In the previous post we introduced you to “Facebook Insights” as a tool to analyze activity on your fan page. In this post we’ll dig deeper into Insights and learn how to get more extensive data about your page.
Clicking on “Likes” on the left menu of your page will show you a detailed account of your fans’ demographics. On the top left you can choose the time frame you’d like the report to cover.
The first graph shows you who are your fans in terms of gender and age. With this information available, you may realize that you need more male fans, or maybe a younger fan base. Next is a drill-down of fans according to country, city or language.
Last on this tab is a graph that shows how many Likes and Unlikes your page received per day. This data can help you analyze what kind of actions brought you lots of new Likes, or – heaven forbid – lost you many Likes. To the right side of this graph you will see a list of all “Like Sources”, with all “locations” where fans are “Liking” your page from. You might be surprised to learn that many visitors Like you from their mobile devices or from a Like button located entirely outside of Facebook.
On this tab, you have a demographic analysis of all people who have seen your content.
In the mid section of the tab you’ll see one graph showing how many people you reached per day. You may view the reach of all page content, the reach of your posts only, or the reach of other people’s stories about you (posts, likes, comments, shares, etc.):
To the right you can see a graph that displays the frequency in which unique users are viewing content related to you (how many users view it once, how many users view it twice, etc.).
The last sections give you very important information about your pages’ visitors. A graph shows how many unique visitors and how many page views you have per day. One unique visitor can view the page many times.
Say you have many different tabs on your page, the ‘Total Tab Views’ list tells you which tabs are the most popular by showing how many page views each tab received.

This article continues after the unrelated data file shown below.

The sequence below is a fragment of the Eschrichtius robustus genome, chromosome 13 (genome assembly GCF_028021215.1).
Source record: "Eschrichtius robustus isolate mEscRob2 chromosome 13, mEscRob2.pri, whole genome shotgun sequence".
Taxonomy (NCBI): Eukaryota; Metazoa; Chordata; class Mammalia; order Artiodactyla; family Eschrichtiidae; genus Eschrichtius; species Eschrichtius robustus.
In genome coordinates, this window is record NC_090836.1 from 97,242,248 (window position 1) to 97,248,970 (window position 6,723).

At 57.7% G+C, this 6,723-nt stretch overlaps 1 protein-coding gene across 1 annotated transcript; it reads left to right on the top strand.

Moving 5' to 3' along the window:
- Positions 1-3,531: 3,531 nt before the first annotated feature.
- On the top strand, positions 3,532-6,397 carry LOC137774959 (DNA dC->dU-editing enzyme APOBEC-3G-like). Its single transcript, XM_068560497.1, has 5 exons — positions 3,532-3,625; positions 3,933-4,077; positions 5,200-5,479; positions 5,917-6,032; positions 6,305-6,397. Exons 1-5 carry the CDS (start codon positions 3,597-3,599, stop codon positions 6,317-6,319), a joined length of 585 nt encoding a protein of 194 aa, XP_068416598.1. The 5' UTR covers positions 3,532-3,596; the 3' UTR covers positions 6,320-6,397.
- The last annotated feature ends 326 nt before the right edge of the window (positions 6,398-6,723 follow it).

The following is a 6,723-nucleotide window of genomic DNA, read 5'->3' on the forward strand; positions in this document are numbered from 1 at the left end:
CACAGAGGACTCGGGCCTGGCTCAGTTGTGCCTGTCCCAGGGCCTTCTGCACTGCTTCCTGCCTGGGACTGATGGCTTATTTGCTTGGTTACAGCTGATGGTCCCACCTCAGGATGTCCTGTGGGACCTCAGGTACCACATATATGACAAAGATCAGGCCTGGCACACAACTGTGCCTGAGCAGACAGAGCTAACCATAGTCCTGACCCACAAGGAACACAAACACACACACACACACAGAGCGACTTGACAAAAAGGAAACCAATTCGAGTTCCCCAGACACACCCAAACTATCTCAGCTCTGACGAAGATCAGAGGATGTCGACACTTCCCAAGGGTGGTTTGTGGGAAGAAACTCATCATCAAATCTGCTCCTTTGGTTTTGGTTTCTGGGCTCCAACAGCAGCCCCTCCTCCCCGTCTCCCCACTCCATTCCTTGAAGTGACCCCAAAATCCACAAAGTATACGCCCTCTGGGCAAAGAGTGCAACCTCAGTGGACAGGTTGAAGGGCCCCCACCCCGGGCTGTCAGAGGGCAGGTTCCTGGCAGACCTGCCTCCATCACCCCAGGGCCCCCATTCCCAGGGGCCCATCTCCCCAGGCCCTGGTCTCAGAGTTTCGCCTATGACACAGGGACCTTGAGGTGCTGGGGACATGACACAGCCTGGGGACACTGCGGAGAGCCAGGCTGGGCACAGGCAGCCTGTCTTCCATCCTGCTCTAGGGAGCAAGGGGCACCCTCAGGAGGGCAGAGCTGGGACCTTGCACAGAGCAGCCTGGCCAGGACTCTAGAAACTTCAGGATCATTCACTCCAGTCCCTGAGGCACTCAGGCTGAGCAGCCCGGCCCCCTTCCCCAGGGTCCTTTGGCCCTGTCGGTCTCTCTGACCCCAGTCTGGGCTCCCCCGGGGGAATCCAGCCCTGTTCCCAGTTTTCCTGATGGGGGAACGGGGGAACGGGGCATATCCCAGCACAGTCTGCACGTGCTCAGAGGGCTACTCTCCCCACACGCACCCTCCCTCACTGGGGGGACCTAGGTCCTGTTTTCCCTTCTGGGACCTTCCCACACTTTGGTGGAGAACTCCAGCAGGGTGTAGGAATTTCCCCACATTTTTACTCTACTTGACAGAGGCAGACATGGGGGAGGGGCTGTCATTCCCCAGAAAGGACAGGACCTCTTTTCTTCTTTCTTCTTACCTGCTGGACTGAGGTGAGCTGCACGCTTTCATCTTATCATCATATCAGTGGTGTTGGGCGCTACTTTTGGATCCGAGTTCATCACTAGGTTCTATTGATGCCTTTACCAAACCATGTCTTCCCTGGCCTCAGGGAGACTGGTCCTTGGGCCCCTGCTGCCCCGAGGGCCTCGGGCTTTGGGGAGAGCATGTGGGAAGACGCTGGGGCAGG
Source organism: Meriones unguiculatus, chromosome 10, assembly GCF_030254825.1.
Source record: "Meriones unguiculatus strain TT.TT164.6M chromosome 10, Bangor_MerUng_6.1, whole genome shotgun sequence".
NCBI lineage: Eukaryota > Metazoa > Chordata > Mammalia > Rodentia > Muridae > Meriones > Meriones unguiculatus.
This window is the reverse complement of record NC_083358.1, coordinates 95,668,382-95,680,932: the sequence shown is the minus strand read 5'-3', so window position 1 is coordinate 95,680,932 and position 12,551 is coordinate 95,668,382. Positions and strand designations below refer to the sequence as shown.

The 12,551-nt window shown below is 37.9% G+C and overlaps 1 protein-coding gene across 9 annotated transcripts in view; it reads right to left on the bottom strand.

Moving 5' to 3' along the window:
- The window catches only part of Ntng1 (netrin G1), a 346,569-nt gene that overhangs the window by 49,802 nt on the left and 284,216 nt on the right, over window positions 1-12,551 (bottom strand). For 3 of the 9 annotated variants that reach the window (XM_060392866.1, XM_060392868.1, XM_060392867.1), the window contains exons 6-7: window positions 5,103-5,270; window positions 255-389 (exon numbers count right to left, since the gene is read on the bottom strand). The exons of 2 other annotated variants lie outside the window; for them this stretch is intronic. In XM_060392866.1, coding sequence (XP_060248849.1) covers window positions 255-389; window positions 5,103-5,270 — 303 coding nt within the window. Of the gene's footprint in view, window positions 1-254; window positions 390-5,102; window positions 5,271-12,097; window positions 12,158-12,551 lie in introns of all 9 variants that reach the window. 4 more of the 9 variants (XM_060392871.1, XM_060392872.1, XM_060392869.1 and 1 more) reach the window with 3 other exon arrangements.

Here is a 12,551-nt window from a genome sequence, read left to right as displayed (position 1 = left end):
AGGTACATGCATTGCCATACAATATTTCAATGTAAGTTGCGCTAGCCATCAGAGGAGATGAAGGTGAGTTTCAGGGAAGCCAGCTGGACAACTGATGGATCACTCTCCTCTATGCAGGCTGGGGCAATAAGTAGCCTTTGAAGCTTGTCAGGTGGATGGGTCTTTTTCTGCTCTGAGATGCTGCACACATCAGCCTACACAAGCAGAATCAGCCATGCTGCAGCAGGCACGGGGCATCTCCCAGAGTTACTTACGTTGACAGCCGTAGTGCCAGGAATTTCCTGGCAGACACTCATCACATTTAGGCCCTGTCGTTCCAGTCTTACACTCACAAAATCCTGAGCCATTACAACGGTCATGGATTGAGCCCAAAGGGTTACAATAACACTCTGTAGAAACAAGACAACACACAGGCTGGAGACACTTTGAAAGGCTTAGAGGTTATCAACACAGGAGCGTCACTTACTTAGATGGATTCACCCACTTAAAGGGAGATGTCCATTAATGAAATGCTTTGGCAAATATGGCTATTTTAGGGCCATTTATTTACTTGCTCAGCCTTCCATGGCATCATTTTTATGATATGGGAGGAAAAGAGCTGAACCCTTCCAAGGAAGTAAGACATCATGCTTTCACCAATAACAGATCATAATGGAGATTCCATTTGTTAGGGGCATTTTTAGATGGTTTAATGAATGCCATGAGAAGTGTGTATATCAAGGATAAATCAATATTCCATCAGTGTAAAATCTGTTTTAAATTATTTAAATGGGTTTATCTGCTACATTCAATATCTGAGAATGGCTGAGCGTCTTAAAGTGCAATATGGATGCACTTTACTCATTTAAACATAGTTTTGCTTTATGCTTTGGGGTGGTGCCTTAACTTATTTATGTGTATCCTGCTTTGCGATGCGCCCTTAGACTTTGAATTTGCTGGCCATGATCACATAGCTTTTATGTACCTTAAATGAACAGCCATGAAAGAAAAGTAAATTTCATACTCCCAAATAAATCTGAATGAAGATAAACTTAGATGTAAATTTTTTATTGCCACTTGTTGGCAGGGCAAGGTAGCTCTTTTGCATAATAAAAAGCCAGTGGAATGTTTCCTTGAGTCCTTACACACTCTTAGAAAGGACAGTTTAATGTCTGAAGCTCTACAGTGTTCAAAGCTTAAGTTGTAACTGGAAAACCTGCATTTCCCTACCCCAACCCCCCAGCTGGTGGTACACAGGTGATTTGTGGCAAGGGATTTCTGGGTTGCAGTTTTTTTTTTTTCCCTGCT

The “External Reference” list gives you an insight on where your visitors are coming from- are they mostly coming from your website? From a link in an email? From ads? Understanding the path that visitors make to your page will help you increase visits.
“Talking About This” Tab
As mentioned in the previous post, “Talking About This” is a metric Facebook uses to describe people who interact with your page in various manners. This tab sheds some light about who these people are.
Just like in the previous tabs, you will first see a demographic slicing of that crowd.
The following two graphs show you just how many people are talking about you (blue graph on the left), how are they talking about you (drop-down menu differentiates between Likes, tags, mentions, posts, etc) and how many people are seeing what is being said about you (green graph on the right – “viral reach”):
For instance, you can set the drop down menu to “Mentions and Photo Tags” and see on the blue graph that 832 people have mentioned your page or tagged it in photos during a specific week. On the green graph, you can see that these 832 mentions were viewed by 4,734 different people, so it had a pretty strong viral reach.
Don’t be. Understanding Insights is easier than it seems. Facebook even created a PDF guide to Insights that might come in handy.
Frankly, the best way to figure Insights out is to experiment with it. Even if you’re scared of numbers, take your time to get familiar with the stats. Evaluating your Facebook efforts is important if you want to improve them.
Tagged with: Facebook